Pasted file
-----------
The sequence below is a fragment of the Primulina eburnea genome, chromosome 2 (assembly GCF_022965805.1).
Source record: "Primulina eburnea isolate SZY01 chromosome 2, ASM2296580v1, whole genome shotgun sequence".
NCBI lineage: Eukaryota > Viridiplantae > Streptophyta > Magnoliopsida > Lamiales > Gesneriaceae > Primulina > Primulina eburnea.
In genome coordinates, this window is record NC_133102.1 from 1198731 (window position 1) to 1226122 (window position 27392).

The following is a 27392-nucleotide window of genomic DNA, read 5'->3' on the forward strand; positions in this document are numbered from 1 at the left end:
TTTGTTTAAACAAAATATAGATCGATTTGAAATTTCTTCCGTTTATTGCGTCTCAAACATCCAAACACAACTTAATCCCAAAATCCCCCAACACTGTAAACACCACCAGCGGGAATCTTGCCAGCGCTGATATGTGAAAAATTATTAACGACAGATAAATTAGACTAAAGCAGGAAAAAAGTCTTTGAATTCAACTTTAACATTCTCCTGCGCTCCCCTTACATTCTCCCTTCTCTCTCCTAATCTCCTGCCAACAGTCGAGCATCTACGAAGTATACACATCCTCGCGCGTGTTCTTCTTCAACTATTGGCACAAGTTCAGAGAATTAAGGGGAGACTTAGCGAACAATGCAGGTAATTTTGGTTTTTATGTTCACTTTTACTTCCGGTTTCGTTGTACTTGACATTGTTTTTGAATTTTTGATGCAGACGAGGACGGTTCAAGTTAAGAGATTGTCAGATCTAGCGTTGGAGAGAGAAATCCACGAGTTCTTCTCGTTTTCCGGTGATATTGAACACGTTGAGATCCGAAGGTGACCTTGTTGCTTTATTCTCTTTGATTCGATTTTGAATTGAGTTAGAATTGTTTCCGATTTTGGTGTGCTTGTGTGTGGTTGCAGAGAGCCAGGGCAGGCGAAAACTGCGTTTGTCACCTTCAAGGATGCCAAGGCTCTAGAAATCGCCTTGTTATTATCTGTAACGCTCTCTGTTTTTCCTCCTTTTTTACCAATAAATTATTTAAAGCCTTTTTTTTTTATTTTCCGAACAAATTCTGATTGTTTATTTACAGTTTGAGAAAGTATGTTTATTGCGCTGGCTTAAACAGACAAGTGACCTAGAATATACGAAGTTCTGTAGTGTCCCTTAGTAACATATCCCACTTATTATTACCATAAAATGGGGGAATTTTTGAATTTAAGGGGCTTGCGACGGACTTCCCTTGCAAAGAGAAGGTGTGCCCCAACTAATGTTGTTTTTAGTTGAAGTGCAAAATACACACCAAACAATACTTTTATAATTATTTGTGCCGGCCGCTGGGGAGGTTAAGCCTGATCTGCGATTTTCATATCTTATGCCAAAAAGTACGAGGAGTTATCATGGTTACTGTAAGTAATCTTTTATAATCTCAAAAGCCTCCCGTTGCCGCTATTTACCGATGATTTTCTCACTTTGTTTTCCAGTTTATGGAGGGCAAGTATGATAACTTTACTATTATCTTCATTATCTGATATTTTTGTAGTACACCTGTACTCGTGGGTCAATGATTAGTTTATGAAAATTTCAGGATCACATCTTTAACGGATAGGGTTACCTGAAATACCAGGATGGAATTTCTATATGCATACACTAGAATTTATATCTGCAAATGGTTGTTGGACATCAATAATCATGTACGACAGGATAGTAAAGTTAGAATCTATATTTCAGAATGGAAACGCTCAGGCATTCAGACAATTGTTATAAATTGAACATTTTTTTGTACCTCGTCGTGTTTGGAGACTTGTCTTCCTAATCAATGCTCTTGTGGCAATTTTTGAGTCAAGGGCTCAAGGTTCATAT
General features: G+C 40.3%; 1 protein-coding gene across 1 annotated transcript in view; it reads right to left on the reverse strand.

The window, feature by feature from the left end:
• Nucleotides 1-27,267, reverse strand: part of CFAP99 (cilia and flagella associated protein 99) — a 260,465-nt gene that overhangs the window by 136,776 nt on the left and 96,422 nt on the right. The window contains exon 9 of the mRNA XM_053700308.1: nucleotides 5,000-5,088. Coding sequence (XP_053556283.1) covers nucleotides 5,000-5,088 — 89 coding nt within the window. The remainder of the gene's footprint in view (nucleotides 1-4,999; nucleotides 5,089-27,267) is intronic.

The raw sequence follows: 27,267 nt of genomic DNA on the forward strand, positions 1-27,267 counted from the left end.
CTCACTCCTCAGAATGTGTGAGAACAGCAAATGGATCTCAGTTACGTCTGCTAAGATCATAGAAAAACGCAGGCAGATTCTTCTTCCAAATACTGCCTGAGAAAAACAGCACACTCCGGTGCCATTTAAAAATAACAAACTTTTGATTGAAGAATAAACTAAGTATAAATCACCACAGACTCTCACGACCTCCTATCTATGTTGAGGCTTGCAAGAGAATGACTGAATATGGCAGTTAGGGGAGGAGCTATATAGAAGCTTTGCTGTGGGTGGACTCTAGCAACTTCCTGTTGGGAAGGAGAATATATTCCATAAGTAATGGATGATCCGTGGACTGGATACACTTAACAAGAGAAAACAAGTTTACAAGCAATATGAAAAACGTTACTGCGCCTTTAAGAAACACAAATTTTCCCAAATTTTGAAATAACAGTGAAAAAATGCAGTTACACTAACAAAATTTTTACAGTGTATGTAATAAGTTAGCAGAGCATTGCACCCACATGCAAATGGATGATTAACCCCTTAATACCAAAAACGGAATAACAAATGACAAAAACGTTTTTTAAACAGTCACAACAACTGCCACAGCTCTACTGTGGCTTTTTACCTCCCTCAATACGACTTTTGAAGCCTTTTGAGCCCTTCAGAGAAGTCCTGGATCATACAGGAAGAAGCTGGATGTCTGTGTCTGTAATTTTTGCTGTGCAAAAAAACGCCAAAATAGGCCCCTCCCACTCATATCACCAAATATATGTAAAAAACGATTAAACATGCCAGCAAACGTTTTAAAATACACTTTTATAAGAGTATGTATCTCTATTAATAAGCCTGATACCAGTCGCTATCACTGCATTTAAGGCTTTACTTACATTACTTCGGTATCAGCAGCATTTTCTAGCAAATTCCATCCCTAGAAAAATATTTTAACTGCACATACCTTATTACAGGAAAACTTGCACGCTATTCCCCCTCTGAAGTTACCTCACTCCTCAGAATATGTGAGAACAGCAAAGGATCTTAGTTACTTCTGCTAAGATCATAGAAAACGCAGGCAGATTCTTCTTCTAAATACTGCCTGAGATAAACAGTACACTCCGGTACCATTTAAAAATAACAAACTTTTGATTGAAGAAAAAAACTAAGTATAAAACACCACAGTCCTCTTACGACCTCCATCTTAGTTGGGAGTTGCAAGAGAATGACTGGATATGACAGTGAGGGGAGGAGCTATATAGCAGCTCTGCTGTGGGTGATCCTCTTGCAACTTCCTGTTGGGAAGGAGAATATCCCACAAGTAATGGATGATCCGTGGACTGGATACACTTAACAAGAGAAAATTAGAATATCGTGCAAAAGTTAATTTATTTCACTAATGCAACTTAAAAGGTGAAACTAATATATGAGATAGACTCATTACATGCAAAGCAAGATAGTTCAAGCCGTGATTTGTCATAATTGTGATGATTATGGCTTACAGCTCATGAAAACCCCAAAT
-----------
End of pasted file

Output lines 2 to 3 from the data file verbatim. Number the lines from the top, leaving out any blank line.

Source record: "Primulina eburnea isolate SZY01 chromosome 2, ASM2296580v1, whole genome shotgun sequence".
NCBI lineage: Eukaryota > Viridiplantae > Streptophyta > Magnoliopsida > Lamiales > Gesneriaceae > Primulina > Primulina eburnea.